Looking at performance for different areas of the U.S. stock market, small cap stocks are the weakest performers so far in 2017. While the Morningstar Large Company Blend average is up about 4.5% year-to-date (through April 19th), the Morningstar Small Blend average is essentially flat for the same period.
The lagging performance of small cap stocks in an “up” overall market for 2017 is somewhat of a surprise. After all, small caps were among the best performers in the post-election “Trump rally” at the end last year and many managers expected the strong performance to continue. On March 25, noted financial publication Barron’s published an article titled “2017: Year of the Small Cap Stock.” According to the article, wealth managers believe that “after years of being overshadowed by large multinational companies, smaller companies will, over the next 12 months, be the beneficiaries of the economic climate and the policies topping President Donald Trump’s agenda.” (Source: Barrons.com/articles). So far, that’s clearly not happening.
With economic data looking strong, why aren’t small caps performing? We think a big part of the answer is politics, and in particular, doubts over how long it will take, or even if, President Trump will be able to enact some of his proposed policies.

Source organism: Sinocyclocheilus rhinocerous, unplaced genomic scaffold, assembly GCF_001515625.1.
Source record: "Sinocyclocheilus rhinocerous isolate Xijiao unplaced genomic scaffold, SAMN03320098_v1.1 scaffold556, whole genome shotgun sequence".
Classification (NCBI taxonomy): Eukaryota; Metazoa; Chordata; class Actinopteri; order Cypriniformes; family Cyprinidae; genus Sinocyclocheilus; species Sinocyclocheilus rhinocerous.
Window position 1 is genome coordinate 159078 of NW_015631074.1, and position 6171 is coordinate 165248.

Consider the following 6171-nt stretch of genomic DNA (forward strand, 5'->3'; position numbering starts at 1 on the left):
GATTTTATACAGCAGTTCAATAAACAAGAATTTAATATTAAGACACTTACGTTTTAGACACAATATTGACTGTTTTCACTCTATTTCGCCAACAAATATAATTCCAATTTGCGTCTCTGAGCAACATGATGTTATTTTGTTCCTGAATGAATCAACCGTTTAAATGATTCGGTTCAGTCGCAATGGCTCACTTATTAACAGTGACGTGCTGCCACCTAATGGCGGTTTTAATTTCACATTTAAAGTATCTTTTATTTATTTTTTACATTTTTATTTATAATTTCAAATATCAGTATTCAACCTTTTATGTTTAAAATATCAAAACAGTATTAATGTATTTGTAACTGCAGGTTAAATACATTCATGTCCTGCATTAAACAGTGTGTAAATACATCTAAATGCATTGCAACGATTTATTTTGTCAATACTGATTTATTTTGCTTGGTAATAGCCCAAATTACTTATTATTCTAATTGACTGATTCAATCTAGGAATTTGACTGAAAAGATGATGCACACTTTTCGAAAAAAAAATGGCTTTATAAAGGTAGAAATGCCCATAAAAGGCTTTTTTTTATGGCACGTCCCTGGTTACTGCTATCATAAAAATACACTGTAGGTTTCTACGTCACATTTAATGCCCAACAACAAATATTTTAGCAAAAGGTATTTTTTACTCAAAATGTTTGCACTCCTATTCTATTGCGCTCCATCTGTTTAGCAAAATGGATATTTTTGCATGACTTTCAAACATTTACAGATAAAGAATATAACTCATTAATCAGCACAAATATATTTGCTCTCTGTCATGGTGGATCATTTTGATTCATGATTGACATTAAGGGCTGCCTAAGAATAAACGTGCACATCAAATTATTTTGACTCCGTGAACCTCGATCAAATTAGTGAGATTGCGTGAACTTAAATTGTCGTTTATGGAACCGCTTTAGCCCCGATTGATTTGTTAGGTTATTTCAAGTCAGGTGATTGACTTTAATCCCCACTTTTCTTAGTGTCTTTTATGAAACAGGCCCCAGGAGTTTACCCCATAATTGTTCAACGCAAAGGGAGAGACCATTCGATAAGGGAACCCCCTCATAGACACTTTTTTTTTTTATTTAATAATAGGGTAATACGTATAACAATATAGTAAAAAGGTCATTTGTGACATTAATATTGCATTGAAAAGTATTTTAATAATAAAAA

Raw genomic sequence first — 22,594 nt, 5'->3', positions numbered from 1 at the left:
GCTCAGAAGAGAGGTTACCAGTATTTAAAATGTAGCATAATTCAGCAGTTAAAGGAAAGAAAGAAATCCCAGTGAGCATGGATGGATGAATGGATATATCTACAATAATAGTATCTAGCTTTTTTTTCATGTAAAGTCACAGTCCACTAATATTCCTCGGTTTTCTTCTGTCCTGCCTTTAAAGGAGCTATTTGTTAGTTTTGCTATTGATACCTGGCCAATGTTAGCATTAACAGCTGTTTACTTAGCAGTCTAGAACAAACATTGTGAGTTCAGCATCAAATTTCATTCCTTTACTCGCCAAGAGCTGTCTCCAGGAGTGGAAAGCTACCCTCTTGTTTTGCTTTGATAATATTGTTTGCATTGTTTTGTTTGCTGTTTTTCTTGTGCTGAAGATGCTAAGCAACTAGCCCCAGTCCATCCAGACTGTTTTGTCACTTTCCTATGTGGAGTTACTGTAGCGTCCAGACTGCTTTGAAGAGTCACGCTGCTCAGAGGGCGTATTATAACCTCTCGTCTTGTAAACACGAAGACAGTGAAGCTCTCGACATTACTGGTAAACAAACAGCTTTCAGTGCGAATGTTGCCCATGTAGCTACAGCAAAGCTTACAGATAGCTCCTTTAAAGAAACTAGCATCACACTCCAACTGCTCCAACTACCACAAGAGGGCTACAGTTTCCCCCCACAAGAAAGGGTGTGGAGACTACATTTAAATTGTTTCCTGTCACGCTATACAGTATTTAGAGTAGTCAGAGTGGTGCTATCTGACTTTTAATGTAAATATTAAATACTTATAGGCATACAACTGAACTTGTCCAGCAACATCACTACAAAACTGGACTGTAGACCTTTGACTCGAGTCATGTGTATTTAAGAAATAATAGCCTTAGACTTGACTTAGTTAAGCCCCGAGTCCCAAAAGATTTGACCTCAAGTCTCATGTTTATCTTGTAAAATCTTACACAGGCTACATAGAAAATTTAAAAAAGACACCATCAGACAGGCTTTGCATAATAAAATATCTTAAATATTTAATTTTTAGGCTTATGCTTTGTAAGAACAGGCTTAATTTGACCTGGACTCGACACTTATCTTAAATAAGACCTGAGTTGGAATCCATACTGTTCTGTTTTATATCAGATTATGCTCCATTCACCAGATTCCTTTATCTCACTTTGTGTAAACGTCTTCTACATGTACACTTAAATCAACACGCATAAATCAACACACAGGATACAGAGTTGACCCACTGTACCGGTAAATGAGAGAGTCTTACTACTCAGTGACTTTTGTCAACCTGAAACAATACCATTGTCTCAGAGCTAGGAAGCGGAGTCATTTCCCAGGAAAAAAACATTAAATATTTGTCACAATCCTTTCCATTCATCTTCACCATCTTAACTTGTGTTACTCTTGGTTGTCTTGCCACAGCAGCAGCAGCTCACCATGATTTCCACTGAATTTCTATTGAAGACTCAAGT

We believe one of the big reasons small caps performed so well in the post-election rally was the prospect of tax reform. Currently, the U.S. corporate Federal statutory tax rate is 35%. The Republican proposal for tax reform suggests lowering the U.S. corporate tax rate to a top rate of 20%. Between deductions, loopholes, etc., few companies have an effective tax rate of 35%, but data shows smaller companies bear the heaviest tax burden. The chart below shows the effective tax rates for mega cap, large cap, mid cap, and small cap companies. According to the chart, the biggest “mega cap” stocks have the lowest effective tax rate at 25%, while small caps have the largest effective tax rate at about 33%.
Source: Blackrock Investment Institute
If the Republican proposal to reduce the Federal corporate tax rate to 20% were to go through, all companies would benefit, but small caps would feel the most relief. Using the chart as a visual, the higher the blue bar, the more relief that area will feel if taxes are cut to the level of the dotted green line. The tax savings would mean higher earnings, which would make small caps appear cheaper based on valuation measures like price to earnings (P/E) ratios.
We believe one of the reasons small cap stocks are lagging so far in 2017 is that doubt may be setting in about how long, or even if, the Trump Administration and the Republican Congress can get tax reform done. In other words, will reality match expectations? If it looks like a tax reform proposal comes to Congress which is likely to pass, we could see a jump in small cap stocks. However, the longer it takes pass reform, or if compromises are made resulting in smaller than proposed tax cuts, the investment opportunity in small cap stocks will look less attractive. Politics are clearly having an impact on markets.
Have a great week!